Climate Change: Election Year Myths Debunked

Mar 23, 2016

The 2016 presidential election season is in full swing, and candidates from both parties have been known to “spin” the truth. Climate change is one such issue that has been spun beyond recognition; call it myths run amok.

     In truth, the climate change debate has focused more on collateral issues than the threat of climate change, per se. The science behind it and threats posed play second fiddle to the perceived “costs” of acting on it.   

     So-called job losses and costs to the middle class often camouflage the real political fears of upsetting vested interests, jeopardizing campaign coffers and, above all, risking the loss of an election or reelection bid. Easier, it seems, to dismiss the urgency of acting on climate change than defend the underlying reasons for opposing it.

     A handful of candidates – and radio talk show hosts – find it easier to dismiss climate change as a hoax; case closed. Most, however, take a more subtle approach designed to offend the fewest number of people. Typical climate change dodges look something like this:

  1. The science is not yet settled and we shouldn’t rush into hasty actions
  2. Countermeasures are job-killers, costly, and an invitation for ‘Big Brother’ to intervene
  3. It’s a global issue and the United States alone cannot make a difference; so why try?

     A closer examination reveals a few flies in the ointment. Consider this:

The science is yet to be settled: It is doubtful there will ever be a 100% scientific consensus on anything, but when 97% of the climate scientists and virtually every major scientific body in the world agree that 1) climate change is happening, 2) it is heavily anthropogenic (man-made) and 3) the rate of change is rapidly – and quantifiably – rising, it’s hard to scientifically ignore.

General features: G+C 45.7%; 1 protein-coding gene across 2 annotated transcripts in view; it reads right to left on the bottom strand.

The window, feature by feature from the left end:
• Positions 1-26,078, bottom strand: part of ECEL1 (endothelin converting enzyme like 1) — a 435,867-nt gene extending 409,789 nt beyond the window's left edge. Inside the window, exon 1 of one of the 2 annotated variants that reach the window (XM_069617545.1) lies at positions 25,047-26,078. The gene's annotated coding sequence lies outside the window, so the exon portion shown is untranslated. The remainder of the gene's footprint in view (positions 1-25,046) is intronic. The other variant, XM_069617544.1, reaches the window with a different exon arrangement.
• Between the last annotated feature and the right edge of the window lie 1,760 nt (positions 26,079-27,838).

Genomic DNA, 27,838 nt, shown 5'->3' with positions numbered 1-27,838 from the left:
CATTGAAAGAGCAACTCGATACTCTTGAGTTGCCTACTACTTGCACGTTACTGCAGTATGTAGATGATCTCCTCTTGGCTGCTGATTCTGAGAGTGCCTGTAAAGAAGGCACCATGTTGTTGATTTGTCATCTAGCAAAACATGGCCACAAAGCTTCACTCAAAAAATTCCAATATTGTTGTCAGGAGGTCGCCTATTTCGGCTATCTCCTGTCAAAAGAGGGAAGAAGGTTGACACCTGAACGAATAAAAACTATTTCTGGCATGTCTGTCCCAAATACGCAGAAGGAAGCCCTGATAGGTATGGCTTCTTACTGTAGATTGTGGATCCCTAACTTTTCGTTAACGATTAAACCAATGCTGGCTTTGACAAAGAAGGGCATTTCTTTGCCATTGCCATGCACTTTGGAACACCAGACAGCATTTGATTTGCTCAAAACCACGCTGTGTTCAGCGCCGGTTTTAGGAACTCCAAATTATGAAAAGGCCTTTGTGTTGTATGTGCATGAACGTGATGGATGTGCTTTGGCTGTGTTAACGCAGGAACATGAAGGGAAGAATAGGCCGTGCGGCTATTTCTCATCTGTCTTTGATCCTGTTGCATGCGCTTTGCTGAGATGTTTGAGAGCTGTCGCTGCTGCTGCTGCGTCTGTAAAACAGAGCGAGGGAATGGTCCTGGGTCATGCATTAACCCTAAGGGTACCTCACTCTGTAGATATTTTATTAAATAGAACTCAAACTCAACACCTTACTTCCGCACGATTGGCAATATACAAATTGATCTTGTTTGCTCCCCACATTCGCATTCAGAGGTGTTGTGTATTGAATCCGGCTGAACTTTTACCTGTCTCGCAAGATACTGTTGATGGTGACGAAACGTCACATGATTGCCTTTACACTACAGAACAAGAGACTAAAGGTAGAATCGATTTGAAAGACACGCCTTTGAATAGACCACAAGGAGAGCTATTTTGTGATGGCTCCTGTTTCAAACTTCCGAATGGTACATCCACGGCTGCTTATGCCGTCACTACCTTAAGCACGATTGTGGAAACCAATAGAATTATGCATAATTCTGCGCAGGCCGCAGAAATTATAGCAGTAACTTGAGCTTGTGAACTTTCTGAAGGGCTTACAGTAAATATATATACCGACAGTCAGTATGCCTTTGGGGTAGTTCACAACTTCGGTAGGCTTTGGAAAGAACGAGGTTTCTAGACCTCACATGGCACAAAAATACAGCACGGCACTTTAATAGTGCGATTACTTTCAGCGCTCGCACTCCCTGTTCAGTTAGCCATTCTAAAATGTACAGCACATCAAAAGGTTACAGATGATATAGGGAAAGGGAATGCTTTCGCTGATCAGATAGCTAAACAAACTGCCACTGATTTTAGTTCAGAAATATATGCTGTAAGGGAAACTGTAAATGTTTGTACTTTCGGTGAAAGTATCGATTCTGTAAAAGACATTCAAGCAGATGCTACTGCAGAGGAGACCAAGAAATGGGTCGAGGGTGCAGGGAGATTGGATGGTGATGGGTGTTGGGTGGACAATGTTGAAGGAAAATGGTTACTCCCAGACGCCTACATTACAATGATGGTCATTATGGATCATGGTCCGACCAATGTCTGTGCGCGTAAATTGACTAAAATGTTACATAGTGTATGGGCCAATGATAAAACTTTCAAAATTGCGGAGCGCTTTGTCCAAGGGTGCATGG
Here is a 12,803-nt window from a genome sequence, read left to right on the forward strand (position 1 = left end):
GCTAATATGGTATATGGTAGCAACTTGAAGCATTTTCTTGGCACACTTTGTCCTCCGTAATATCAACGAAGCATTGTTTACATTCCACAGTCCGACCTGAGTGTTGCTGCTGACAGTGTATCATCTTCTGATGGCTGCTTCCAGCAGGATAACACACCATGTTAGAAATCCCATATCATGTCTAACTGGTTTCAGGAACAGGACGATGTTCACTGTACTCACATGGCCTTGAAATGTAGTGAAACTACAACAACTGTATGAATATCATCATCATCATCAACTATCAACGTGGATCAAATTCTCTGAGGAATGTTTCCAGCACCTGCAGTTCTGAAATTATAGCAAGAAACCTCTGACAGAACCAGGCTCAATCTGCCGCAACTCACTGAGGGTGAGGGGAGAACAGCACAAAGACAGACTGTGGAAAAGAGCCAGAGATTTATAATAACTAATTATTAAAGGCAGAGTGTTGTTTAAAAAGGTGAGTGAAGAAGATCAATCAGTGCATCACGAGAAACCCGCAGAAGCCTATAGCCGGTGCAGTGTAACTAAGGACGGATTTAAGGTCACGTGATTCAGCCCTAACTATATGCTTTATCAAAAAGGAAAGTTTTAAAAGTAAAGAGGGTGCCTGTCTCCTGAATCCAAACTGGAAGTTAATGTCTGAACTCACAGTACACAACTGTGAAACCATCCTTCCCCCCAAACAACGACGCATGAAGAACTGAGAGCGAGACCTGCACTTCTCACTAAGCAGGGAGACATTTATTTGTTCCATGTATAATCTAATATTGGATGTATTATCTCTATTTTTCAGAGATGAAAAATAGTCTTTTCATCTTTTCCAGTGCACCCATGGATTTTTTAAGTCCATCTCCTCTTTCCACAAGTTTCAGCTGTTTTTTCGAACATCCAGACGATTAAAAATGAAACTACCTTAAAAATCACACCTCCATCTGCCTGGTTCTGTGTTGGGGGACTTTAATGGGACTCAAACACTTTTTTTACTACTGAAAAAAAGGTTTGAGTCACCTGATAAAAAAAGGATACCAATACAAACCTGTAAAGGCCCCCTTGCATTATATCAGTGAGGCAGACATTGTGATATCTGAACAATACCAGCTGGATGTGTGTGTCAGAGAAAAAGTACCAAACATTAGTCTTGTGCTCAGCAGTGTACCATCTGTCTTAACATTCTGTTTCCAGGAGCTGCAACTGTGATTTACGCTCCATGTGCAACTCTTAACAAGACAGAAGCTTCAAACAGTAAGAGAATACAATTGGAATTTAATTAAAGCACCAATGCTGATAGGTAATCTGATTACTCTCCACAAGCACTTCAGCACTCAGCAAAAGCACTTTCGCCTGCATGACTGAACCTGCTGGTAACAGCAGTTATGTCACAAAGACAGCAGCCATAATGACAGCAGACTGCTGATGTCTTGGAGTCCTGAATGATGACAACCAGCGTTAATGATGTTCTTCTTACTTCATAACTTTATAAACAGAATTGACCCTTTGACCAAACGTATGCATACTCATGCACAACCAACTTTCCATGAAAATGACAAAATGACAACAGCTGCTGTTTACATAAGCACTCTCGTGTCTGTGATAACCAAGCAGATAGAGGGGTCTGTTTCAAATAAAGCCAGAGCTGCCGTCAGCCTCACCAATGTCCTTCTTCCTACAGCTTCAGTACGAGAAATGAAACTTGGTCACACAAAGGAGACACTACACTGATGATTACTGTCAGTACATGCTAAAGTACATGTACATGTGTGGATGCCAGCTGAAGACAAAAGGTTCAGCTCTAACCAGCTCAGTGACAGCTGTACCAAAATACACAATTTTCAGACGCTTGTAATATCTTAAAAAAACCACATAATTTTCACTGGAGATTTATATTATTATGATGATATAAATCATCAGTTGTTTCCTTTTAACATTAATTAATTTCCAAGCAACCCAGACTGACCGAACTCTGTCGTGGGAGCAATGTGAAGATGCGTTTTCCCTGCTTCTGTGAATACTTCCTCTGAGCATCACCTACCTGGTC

We don’t need computer models to tell us that. The record high global temperatures year after year; massive ice melts in the Arctic, Greenland and elsewhere; accelerating atmospheric CO2 growth rates; rising sea levels, and bizarre climate-induced weather patterns and more tell a story that can’t be ignored or denied. 

Climate change measures are costly job killers: There are transitional costs in revamping power stations, energy systems and demand reduction efforts, but the ROI paybacks are most always favorable. Opposed to the longer term costs of doing nothing, this one’s a no-brainer.

     Opponents are missing the bigger picture and that is the dynamic new engines for growth and job creation a robust response to climate change will produce. Harnessing the technological and entrepreneurial strengths of America in a major effort (think ‘Man-on-the Moon’ or the ‘Manhattan Project’) is right in our wheelhouse. Big challenges energize America, and you can bet the most effective solutions will come from localized public and private sector initiatives – not Big Brother.   

It’s a global challenge and we can’t make a difference: The ability of any one country to effectively address climate change on its own is marginal. It’s a global problem requiring global solutions. The COP-21 Paris Agreement (See: Progress not Perfection) demonstrated the importance of each country developing their own unique solutions to reach a greater global goal.

     Now here’s the rub: All countries are keyed in on what the United States is willing to do. Our failure to ‘walk the talk’ on COP-21 will directly influence their willingness to proceed with their own climate change/emission reduction efforts. The United States has tremendous leverage, and if it’s global leadership our candidates seek, this is a sure fire arena for exercising it without reverting to a massive deployment of military force to show we’re leaders. Food for thought…

In conclusion:   

The climate change debate ought to focus on the threat it poses and the science behind it; instead, it is being framed around many of the aforementioned collateral issues. That said, the myths behind these issues need to be exposed and debunked. Let the voter beware…


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